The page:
Found via Liberty Belles “Nothing Much Happened There”
Pretty dramatic, at least to American eyes that know little of Tiananmen Square beyond the June 4, 1989 massacre. As commenter Tanner points out in a comment on the Liberty Belles site, there is a great deal more Chinese history and culture associated with Tiananmen Square than just June 4, 1989. Tanner suggests it may be like expecting a google search for L.A. images to turn up only the Rodney King riots.
Another commenter, Mews, offered for comparison a Google search on “Kent State.” I wondered what a China Google Image search on “Kent State” would show: a single result, a listing of U.S. universities that had a small image next to the Kent State name. I thought that was odd enough, but the truly strange thing was that commenter Tanner tried the same thing and got completely different results.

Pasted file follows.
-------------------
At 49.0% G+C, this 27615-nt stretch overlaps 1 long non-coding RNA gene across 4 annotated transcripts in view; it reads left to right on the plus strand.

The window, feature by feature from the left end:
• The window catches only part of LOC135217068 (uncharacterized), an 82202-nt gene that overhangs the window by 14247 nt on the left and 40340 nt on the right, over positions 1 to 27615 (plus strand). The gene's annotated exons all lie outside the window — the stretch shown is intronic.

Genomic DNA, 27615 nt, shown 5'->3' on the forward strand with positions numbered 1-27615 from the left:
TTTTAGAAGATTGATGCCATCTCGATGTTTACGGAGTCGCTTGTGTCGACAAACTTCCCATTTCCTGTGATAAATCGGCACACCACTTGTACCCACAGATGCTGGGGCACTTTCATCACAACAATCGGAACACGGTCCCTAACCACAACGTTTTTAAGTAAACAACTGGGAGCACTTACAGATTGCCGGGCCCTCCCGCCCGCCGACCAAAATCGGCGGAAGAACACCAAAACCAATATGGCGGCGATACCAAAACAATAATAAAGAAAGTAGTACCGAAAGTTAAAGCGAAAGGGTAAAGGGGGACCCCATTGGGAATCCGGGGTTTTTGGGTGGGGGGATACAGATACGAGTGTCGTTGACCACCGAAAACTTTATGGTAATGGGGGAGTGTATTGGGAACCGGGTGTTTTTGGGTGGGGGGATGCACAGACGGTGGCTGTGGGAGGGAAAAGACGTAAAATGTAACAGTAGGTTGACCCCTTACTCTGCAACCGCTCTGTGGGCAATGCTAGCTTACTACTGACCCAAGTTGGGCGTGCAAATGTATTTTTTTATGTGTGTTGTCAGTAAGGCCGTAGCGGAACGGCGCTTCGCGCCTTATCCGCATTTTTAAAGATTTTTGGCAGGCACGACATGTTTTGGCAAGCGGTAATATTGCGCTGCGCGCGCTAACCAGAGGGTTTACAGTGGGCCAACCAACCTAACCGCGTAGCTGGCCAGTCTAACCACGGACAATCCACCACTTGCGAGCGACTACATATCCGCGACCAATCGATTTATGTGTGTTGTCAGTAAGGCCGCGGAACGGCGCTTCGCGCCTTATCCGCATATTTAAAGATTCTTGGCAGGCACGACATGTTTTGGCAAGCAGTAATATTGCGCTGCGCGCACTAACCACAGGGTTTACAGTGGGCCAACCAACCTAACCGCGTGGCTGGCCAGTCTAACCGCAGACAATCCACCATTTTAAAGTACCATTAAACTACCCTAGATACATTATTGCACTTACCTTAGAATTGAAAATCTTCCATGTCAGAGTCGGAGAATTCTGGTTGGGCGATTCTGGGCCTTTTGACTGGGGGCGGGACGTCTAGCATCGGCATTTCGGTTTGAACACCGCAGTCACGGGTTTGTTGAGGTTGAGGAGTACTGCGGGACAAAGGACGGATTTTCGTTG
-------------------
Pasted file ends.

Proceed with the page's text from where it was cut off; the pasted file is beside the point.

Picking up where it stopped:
A little exploration allowed me to find the source of the variation – my search, but not Tanner’s, had a “&cr=countryCN” embedded in the string of characters, limiting my results to Kent State images on websites in China. Here are two image searches on the China Google site:
China Google image search with cr=countryCN in search string.
China Google image search withOUT cr=countryCN in search string.
Okay, let’s go back to the US Google image search, and limit the tiananmen search to results from websites in China:
US Google Tianamen search with cr=countryCN in search string.
So, a US Google image search restricted to sites in China roughly duplicates the China Google image search.
Or, to put the matter the other way around, Google has fixed the China Google site such that a search on “tianamen” is inherently limited to images on websites in China. The China Google site does not similarly limit searches on “Kent State.”
See also SearchEngineWatch’s “A Picture Says 1000 Words About Google’s Censorship In China“, which mentions that misspelling tiananmen can get you uncensored results in China.
By the way, I lean in favor of Google’s approach to engagement with China, thinking that in the long run it will do more good than harm.